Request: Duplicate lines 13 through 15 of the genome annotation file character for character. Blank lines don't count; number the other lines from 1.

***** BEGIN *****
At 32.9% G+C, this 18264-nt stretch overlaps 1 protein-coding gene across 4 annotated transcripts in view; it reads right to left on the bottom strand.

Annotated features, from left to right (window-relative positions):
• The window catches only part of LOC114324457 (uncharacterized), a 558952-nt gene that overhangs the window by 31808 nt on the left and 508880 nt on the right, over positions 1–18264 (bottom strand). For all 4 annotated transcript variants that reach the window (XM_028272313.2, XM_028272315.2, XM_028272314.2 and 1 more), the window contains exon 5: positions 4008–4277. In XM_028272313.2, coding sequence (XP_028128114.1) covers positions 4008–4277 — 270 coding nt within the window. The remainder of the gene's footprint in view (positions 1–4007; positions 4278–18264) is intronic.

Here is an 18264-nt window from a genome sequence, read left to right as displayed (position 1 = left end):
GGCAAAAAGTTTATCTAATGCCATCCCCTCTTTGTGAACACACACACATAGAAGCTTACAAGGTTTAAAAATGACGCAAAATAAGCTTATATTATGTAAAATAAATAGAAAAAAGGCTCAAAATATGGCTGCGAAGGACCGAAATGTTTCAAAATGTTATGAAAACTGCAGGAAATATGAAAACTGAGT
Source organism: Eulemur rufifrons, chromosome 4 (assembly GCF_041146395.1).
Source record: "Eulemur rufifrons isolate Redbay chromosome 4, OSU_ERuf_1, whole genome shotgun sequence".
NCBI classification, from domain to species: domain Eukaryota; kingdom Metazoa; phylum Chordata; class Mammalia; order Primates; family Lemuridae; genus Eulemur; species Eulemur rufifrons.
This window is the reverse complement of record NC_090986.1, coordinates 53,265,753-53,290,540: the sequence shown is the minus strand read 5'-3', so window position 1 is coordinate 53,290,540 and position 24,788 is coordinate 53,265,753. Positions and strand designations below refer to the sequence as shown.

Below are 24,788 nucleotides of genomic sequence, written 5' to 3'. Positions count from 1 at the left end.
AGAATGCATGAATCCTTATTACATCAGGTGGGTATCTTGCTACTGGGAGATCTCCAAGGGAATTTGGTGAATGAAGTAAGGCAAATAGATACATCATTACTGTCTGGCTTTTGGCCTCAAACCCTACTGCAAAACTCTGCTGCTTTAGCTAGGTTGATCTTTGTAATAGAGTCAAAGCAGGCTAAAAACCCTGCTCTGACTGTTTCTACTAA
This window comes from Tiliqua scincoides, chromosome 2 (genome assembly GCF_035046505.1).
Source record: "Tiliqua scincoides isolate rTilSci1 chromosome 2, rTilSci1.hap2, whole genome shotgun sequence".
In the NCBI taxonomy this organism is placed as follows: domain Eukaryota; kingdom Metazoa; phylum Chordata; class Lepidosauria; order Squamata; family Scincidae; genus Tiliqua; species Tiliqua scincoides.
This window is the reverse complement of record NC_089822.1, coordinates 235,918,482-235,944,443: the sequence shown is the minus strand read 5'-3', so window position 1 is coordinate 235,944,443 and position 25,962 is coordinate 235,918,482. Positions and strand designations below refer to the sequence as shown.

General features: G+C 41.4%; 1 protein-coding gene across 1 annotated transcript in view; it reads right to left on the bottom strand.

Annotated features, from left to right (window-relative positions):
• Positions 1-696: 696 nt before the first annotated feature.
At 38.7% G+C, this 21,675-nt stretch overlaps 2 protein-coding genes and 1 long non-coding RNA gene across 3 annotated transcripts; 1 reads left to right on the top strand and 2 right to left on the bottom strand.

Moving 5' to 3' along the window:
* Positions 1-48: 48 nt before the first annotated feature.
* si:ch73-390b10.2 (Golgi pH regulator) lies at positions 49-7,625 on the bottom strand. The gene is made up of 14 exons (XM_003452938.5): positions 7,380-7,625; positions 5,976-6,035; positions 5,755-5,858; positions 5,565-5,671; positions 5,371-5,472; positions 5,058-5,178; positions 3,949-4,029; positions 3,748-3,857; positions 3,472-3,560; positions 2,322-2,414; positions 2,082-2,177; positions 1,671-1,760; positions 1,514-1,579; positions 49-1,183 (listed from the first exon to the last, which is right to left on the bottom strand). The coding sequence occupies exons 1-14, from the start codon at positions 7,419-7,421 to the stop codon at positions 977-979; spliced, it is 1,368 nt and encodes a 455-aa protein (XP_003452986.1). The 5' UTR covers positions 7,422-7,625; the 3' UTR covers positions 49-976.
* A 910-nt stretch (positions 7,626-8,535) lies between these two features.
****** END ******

Source record: "Tiliqua scincoides isolate rTilSci1 chromosome 2, rTilSci1.hap2, whole genome shotgun sequence".
In the NCBI taxonomy this organism is placed as follows: domain Eukaryota; kingdom Metazoa; phylum Chordata; class Lepidosauria; order Squamata; family Scincidae; genus Tiliqua; species Tiliqua scincoides.
This window is the reverse complement of record NC_089822.1, coordinates 235,918,482-235,944,443: the sequence shown is the minus strand read 5'-3', so window position 1 is coordinate 235,944,443 and position 25,962 is coordinate 235,918,482. Positions and strand designations below refer to the sequence as shown.